- Taken the lead in passing Proposition 42 (sales tax on gasoline) to increase funds for transportation projects and spearheaded the Fund Prop. 42 Coalition.
- Passed Proposition 2, a measure which prevents diversion of gas tax funds to non-transportation purposes
- Led the fight for Proposition 192 to support earthquake retrofitting
- Supported passage of AB1012 to expedite delivery of transportation projects
Status of Proposed Transportation Repairs Fee Ballot Measure
January 27, 2014
Funding California’s Transportation Infrastructure
July 1, 2012
Transportation Funding in California: Major Challenges and Trends « Transportation California
A white paper on the relationship between the basic transportation investment needed in California to properly maintain and grow the state’s transportation system and the funding available from dependable revenue sources.
This is a PDF file. Click here to view or download the document.
GlossaryFebruary 2, 2012
Acronyms and Terms relating to federal, state, and local transportation programs and issues. View our list of glossary terms.
A Short History of State Transportation FundingNovember 30, 2010
From the Senate standing committee on transportation, an overview of the gas tax, Propositions 22 and 26 and the gas tax swap. Read More>>>
Meeting California’s Transportation NeedsJune 1, 2010
California has the nation’s most congested roads and demands are growing on California roadways. Read about the state’s aging roads and the consequences of delay and neglect of this vital network.
California Has Some of the Nation’s Most Congested Roads
- California’s urban areas rank among the most congested in the nation. (T.T.I. 2010 mobility study)
- Five California urban areas rank in the top 25 most congested regions in the nation. (T.T.I.’s 2010 mobility study) Those urban areas are Los Angeles, San Francisco-Oakland, San Jose, San Diego, and Sacramento. San Bernardino-Riverside, Oxnard-Ventura, Indio-Palm Springs and Lancaster-Palmdale rank very high for cities of their size.
- About 70% of California travel is on the state’s highways and major roads. California’s 170,000 miles of roadway are the busiest in the nation, carrying 327 million vehicle miles of travel each year. (TRIP 2010)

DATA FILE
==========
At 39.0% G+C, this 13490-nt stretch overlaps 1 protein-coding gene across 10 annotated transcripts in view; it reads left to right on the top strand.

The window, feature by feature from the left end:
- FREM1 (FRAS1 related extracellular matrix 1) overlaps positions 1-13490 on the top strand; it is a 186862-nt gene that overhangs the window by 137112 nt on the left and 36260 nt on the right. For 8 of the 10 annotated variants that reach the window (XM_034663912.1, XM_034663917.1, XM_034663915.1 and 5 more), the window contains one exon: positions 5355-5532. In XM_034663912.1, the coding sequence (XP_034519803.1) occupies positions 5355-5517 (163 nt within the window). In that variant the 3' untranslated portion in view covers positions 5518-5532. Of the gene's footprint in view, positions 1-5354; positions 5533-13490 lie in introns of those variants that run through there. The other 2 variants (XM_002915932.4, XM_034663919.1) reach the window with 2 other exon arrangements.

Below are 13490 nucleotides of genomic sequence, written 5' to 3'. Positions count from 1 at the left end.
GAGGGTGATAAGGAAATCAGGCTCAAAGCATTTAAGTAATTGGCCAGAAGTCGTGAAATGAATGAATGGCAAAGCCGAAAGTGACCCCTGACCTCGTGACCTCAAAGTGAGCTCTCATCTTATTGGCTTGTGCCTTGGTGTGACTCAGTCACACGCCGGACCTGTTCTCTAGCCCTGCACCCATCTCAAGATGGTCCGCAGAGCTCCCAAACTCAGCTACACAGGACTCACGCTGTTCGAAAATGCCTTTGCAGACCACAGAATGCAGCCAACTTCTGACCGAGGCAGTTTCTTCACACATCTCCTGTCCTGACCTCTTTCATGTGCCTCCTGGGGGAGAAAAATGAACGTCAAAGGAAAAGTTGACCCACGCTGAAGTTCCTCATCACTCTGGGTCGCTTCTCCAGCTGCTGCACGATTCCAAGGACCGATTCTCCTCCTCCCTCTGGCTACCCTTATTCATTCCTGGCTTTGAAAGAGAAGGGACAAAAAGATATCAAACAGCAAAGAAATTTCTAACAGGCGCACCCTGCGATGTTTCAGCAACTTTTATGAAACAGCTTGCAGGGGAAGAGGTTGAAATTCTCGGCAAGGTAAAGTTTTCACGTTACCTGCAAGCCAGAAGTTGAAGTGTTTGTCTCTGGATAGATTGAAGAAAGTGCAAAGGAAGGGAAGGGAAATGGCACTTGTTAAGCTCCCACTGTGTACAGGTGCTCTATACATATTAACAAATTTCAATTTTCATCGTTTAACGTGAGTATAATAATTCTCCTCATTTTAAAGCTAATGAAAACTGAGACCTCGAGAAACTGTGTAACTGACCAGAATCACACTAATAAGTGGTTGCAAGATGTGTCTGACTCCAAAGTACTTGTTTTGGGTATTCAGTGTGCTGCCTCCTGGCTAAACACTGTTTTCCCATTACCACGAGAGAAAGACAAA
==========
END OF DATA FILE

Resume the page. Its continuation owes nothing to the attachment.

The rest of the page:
- 68% of California’s urban highways are congested. (TRIP 2010)
- California motorists suffer crushing delays in congestion. The state’s worst delays are in Los Angeles — 63 wasted hours a year per driver. (T.T.I. 2010 Mobility Study)
- Because “rush hour” congestion lasts many hours a day, the consequence of clogged roads, according to the Texas Transportation Institute, is that trips take longer; congestion affects personal travel, rural areas, freight shipments, weekend travel; and travel times are unreliable. (T.T.I. 2010 Mobility Study)
- The statewide cost of time lost and fuel wasted in traffic congestion is $18.7 billion annually. (TRIP 2010)
Demands Are Growing on California Roadways
- In 1960 there were 9 million registered vehicles in the state, yet over 33 million today. (2006 Five-Year Infrastructure Plan; DMV.CA.GOV)
- Vehicle miles of travel increased 26% between 1990 and 2008. Vehicle miles of travel are projected to increase another 20% by the year 2030. (TRIP 2010)
- California’s population exceeded 37 million in 2010, nearly 9% more people than in 2000. The state’s population increased 54% between 1980 and 2010, from 24 million residents to 37 million. By 2030, the state’s population is expected to increase by approximately 25% to 46.5 million people. (DOF; US Census Bureau 2010)
California’s Roads Are Not Aging Gracefully: We Have the Nation’s Bumpiest Roads
- The bulk of California’s highway system was built in the 1960s and 1970s and has exceeded its design life, and maintenance and rehabilitation costs have significantly increased. Growing maintenance and rehabilitation demands consume increasing portions of transportation funds. (LAO, CTC) A survey of California counties shows only three can meet the recommended repaving cycle of 20 years; 32 have a 50-year cycle and 19 have a 100-year+ repaving cycle.
- California’s highways carry significantly more traffic than they were designed to handle. In the last 10 years, automobile travel increased 10 times faster than new lane capacity was added. (TRIP)
- The result is heavy demand on the aging system, causing:
– Wear and tear on roads: Sixty-six percent of California’s major local and state road miles are rated in poor or mediocre condition and 29% of the state’s overpasses and bridges are structurally deficient or functionally obsolete. (TRIP analysis: FHWA data) Six California major metros rank in the Top 10 cities with the roughest rides, and seven of the top 15 costliest road systems to drivers are in California. (TRIP 2010)